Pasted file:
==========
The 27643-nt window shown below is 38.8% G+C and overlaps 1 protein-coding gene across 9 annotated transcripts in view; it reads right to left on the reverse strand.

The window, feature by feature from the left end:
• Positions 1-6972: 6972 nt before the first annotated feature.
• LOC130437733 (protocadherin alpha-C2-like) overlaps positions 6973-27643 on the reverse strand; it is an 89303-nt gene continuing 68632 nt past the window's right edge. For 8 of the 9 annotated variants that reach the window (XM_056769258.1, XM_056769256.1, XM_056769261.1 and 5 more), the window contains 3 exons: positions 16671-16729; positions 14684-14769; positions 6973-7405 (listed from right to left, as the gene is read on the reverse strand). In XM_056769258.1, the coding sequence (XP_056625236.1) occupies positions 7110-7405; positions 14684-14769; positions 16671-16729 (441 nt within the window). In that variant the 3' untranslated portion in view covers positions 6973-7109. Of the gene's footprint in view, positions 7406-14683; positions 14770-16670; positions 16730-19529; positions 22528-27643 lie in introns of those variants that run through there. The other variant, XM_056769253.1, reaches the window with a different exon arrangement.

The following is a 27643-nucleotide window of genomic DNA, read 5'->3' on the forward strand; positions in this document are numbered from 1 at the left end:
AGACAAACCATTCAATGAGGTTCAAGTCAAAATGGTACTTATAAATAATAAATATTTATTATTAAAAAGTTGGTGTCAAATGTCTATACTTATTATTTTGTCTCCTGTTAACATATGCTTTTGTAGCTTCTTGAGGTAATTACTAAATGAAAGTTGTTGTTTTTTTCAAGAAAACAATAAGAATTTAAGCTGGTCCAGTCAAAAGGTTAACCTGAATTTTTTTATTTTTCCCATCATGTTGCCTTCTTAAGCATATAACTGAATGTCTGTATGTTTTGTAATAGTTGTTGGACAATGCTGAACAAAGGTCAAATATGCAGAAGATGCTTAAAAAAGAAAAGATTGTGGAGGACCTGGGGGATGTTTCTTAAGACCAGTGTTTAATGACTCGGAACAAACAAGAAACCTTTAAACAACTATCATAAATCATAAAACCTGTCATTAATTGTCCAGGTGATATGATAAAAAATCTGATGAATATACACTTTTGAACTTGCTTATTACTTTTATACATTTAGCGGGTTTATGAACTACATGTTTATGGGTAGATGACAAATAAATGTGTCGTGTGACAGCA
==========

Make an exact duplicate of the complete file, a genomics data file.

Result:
The 27643-nt window shown below is 38.8% G+C and overlaps 1 protein-coding gene across 9 annotated transcripts in view; it reads right to left on the reverse strand.

The window, feature by feature from the left end:
• Positions 1-6972: 6972 nt before the first annotated feature.
• LOC130437733 (protocadherin alpha-C2-like) overlaps positions 6973-27643 on the reverse strand; it is an 89303-nt gene continuing 68632 nt past the window's right edge. For 8 of the 9 annotated variants that reach the window (XM_056769258.1, XM_056769256.1, XM_056769261.1 and 5 more), the window contains 3 exons: positions 16671-16729; positions 14684-14769; positions 6973-7405 (listed from right to left, as the gene is read on the reverse strand). In XM_056769258.1, the coding sequence (XP_056625236.1) occupies positions 7110-7405; positions 14684-14769; positions 16671-16729 (441 nt within the window). In that variant the 3' untranslated portion in view covers positions 6973-7109. Of the gene's footprint in view, positions 7406-14683; positions 14770-16670; positions 16730-19529; positions 22528-27643 lie in introns of those variants that run through there. The other variant, XM_056769253.1, reaches the window with a different exon arrangement.

The following is a 27643-nucleotide window of genomic DNA, read 5'->3' on the forward strand; positions in this document are numbered from 1 at the left end:
AGACAAACCATTCAATGAGGTTCAAGTCAAAATGGTACTTATAAATAATAAATATTTATTATTAAAAAGTTGGTGTCAAATGTCTATACTTATTATTTTGTCTCCTGTTAACATATGCTTTTGTAGCTTCTTGAGGTAATTACTAAATGAAAGTTGTTGTTTTTTTCAAGAAAACAATAAGAATTTAAGCTGGTCCAGTCAAAAGGTTAACCTGAATTTTTTTATTTTTCCCATCATGTTGCCTTCTTAAGCATATAACTGAATGTCTGTATGTTTTGTAATAGTTGTTGGACAATGCTGAACAAAGGTCAAATATGCAGAAGATGCTTAAAAAAGAAAAGATTGTGGAGGACCTGGGGGATGTTTCTTAAGACCAGTGTTTAATGACTCGGAACAAACAAGAAACCTTTAAACAACTATCATAAATCATAAAACCTGTCATTAATTGTCCAGGTGATATGATAAAAAATCTGATGAATATACACTTTTGAACTTGCTTATTACTTTTATACATTTAGCGGGTTTATGAACTACATGTTTATGGGTAGATGACAAATAAATGTGTCGTGTGACAGCA